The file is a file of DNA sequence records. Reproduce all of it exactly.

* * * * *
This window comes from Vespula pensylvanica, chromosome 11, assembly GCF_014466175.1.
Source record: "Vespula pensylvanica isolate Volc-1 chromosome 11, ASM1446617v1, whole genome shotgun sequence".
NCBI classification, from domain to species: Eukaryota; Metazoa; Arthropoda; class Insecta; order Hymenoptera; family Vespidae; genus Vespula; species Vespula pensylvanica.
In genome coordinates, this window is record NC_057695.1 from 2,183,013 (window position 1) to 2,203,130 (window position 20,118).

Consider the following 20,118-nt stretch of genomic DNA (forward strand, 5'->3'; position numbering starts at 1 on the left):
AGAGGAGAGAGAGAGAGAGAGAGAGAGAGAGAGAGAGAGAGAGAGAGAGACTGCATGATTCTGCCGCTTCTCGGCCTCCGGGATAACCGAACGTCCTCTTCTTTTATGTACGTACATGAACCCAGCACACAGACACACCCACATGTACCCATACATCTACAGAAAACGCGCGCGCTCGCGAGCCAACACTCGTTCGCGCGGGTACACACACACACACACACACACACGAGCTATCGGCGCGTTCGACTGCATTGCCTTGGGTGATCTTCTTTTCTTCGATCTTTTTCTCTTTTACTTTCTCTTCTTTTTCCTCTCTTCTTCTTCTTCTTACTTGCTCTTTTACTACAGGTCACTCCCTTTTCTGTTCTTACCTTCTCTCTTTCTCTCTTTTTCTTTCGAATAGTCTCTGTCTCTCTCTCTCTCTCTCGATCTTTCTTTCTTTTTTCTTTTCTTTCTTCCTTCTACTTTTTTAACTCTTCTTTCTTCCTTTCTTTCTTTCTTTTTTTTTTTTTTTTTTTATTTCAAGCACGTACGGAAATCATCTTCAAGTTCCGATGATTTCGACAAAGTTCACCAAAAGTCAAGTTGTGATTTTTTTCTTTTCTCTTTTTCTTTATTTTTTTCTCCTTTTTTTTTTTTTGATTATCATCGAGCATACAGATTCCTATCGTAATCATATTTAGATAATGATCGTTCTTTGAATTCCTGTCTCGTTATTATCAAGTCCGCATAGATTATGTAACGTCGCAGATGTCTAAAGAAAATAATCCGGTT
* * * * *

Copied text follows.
This window comes from Vespula pensylvanica, chromosome 11, assembly GCF_014466175.1.
Source record: "Vespula pensylvanica isolate Volc-1 chromosome 11, ASM1446617v1, whole genome shotgun sequence".
NCBI classification, from domain to species: Eukaryota; Metazoa; Arthropoda; class Insecta; order Hymenoptera; family Vespidae; genus Vespula; species Vespula pensylvanica.
In genome coordinates, this window is record NC_057695.1 from 2,183,013 (window position 1) to 2,203,130 (window position 20,118).

Consider the following 20,118-nt stretch of genomic DNA (forward strand, 5'->3'; position numbering starts at 1 on the left):
AGAGGAGAGAGAGAGAGAGAGAGAGAGAGAGAGAGAGAGAGAGAGAGAGACTGCATGATTCTGCCGCTTCTCGGCCTCCGGGATAACCGAACGTCCTCTTCTTTTATGTACGTACATGAACCCAGCACACAGACACACCCACATGTACCCATACATCTACAGAAAACGCGCGCGCTCGCGAGCCAACACTCGTTCGCGCGGGTACACACACACACACACACACACACGAGCTATCGGCGCGTTCGACTGCATTGCCTTGGGTGATCTTCTTTTCTTCGATCTTTTTCTCTTTTACTTTCTCTTCTTTTTCCTCTCTTCTTCTTCTTCTTACTTGCTCTTTTACTACAGGTCACTCCCTTTTCTGTTCTTACCTTCTCTCTTTCTCTCTTTTTCTTTCGAATAGTCTCTGTCTCTCTCTCTCTCTCTCGATCTTTCTTTCTTTTTTCTTTTCTTTCTTCCTTCTACTTTTTTAACTCTTCTTTCTTCCTTTCTTTCTTTCTTTTTTTTTTTTTTTTTTTATTTCAAGCACGTACGGAAATCATCTTCAAGTTCCGATGATTTCGACAAAGTTCACCAAAAGTCAAGTTGTGATTTTTTTCTTTTCTCTTTTTCTTTATTTTTTTCTCCTTTTTTTTTTTTTGATTATCATCGAGCATACAGATTCCTATCGTAATCATATTTAGATAATGATCGTTCTTTGAATTCCTGTCTCGTTATTATCAAGTCCGCATAGATTATGTAACGTCGCAGATGTCTAAAGAAAATAATCCGGTT